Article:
Arthur Benson, Kansas City, Mo., argued for plaintiffs-appellants.
John William Borkowski, New Orleans, La., argued, for defendants-appellees; David Tatel, Allen Snyder and Kevin Lanigan appeared on the brief of Kansas City School Dist.; Doyle Pryor, Frederic Wickham, and Donald Aubry, Kansas City, MO appeared on the brief of Local 691; Bart Matanic, Asst. Atty. Gen., appeared on the brief of the State defendants-appellees.
Before McMILLIAN, Circuit Judge, HEANEY, Senior Circuit Judge, and JOHN R. GIBSON, Circuit Judge.
JOHN R. GIBSON, Circuit Judge.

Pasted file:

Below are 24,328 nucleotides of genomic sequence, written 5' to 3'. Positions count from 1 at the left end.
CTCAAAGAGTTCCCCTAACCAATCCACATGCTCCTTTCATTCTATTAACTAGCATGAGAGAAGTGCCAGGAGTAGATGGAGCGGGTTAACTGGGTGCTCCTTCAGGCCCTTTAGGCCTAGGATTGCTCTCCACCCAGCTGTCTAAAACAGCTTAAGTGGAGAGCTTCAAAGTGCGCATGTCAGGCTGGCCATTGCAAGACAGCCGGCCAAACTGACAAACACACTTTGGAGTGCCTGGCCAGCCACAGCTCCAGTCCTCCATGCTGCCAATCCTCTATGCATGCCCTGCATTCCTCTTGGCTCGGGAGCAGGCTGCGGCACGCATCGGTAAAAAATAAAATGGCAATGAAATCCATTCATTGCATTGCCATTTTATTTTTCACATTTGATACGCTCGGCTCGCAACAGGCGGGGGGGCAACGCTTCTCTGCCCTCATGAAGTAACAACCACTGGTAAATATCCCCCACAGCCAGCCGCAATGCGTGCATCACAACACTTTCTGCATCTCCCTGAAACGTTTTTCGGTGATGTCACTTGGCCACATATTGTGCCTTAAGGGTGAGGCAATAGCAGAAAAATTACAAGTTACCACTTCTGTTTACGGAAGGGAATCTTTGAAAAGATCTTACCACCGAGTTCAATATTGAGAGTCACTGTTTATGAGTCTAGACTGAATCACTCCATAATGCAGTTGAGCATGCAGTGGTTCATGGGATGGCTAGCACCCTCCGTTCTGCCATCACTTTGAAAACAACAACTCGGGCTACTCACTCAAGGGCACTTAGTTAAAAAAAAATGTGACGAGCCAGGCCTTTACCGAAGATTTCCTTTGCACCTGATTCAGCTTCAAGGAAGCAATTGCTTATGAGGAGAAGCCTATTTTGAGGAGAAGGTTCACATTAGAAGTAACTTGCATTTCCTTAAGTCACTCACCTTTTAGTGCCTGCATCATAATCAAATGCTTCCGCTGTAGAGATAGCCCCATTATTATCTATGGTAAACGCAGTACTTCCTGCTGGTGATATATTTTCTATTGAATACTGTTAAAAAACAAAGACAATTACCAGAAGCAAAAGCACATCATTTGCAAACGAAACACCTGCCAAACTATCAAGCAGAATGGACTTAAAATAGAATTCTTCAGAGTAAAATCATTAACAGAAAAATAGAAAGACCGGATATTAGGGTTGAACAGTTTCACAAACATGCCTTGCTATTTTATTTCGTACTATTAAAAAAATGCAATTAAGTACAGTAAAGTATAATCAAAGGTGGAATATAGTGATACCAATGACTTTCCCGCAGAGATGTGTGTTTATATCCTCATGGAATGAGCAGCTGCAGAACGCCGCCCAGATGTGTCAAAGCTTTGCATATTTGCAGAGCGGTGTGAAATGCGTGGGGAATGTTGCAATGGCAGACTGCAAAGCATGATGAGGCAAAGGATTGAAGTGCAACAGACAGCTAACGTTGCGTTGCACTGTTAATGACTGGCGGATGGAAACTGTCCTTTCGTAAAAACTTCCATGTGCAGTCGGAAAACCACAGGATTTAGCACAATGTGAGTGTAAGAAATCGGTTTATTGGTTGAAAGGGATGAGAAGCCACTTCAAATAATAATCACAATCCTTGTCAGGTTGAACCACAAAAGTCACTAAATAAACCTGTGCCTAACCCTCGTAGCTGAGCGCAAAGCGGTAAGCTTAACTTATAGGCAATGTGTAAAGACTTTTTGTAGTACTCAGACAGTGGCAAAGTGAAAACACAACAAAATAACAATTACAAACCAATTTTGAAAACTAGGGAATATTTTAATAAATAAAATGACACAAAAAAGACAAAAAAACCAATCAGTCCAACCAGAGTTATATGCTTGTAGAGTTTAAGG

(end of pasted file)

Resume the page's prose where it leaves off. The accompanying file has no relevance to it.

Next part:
The effort to establish a voluntary interdistrict transfer plan as part of the remedy to desegregate the Kansas City, Missouri School District is before us again. The Jenkins Class filed a motion with the district court for approval of voluntary interdistrict transfer plans for the North Kansas City and Independence School Districts. The State, KCMSD, and the American Federation of Teachers filed their opposition to these plans. The district court recognized that numerous significant issues had been brought to the court's attention regarding possible problems and complications with the proposed plans. The court enumerated a number of such problems and stated that they had raised issues too important to ignore, despite the desirability of implementing transfer plans generally. The court denied approval of the plans, but encouraged the Jenkins Class and the two suburban school districts to submit revised proposed transfer plans addressing the opposing parties' objections. Order of May 24, 1991. The Jenkins Class renewed its motion, again proposing the same plans, and the district court once again denied the motion. Order of January 24, 1992. The Jenkins Class appeals. Because the two orders of the district court do not squarely decide the many objections raised by the State, KCMSD and AFT, we remand for further consideration of these plans, and for renewed exploration of the issue of voluntary interdistrict transfer plans.